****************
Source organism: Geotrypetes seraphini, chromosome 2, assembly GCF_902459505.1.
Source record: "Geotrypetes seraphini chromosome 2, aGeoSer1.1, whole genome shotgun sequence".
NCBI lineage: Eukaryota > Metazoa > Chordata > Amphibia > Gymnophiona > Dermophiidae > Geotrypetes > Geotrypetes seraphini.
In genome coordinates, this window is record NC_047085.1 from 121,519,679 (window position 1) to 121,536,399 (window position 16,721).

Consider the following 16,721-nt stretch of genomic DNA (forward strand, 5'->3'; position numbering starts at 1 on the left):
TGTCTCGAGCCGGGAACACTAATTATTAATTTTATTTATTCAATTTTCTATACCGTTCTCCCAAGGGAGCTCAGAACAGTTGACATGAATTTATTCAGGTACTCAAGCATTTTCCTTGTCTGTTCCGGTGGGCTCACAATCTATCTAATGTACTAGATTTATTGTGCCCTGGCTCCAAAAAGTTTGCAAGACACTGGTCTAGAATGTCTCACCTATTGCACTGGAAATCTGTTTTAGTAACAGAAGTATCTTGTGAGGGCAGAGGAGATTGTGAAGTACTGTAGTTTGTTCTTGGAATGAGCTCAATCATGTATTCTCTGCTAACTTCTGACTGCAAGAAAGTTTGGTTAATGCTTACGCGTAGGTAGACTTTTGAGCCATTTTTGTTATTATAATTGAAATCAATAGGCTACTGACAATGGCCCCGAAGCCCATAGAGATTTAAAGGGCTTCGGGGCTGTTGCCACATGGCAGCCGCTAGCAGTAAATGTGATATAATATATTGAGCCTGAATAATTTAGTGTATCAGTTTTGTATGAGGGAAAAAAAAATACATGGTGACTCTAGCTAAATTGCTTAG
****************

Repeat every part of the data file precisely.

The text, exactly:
Source organism: Geotrypetes seraphini, chromosome 2, assembly GCF_902459505.1.
Source record: "Geotrypetes seraphini chromosome 2, aGeoSer1.1, whole genome shotgun sequence".
NCBI lineage: Eukaryota > Metazoa > Chordata > Amphibia > Gymnophiona > Dermophiidae > Geotrypetes > Geotrypetes seraphini.
In genome coordinates, this window is record NC_047085.1 from 121,519,679 (window position 1) to 121,536,399 (window position 16,721).

Consider the following 16,721-nt stretch of genomic DNA (forward strand, 5'->3'; position numbering starts at 1 on the left):
TGTCTCGAGCCGGGAACACTAATTATTAATTTTATTTATTCAATTTTCTATACCGTTCTCCCAAGGGAGCTCAGAACAGTTGACATGAATTTATTCAGGTACTCAAGCATTTTCCTTGTCTGTTCCGGTGGGCTCACAATCTATCTAATGTACTAGATTTATTGTGCCCTGGCTCCAAAAAGTTTGCAAGACACTGGTCTAGAATGTCTCACCTATTGCACTGGAAATCTGTTTTAGTAACAGAAGTATCTTGTGAGGGCAGAGGAGATTGTGAAGTACTGTAGTTTGTTCTTGGAATGAGCTCAATCATGTATTCTCTGCTAACTTCTGACTGCAAGAAAGTTTGGTTAATGCTTACGCGTAGGTAGACTTTTGAGCCATTTTTGTTATTATAATTGAAATCAATAGGCTACTGACAATGGCCCCGAAGCCCATAGAGATTTAAAGGGCTTCGGGGCTGTTGCCACATGGCAGCCGCTAGCAGTAAATGTGATATAATATATTGAGCCTGAATAATTTAGTGTATCAGTTTTGTATGAGGGAAAAAAAAATACATGGTGACTCTAGCTAAATTGCTTAG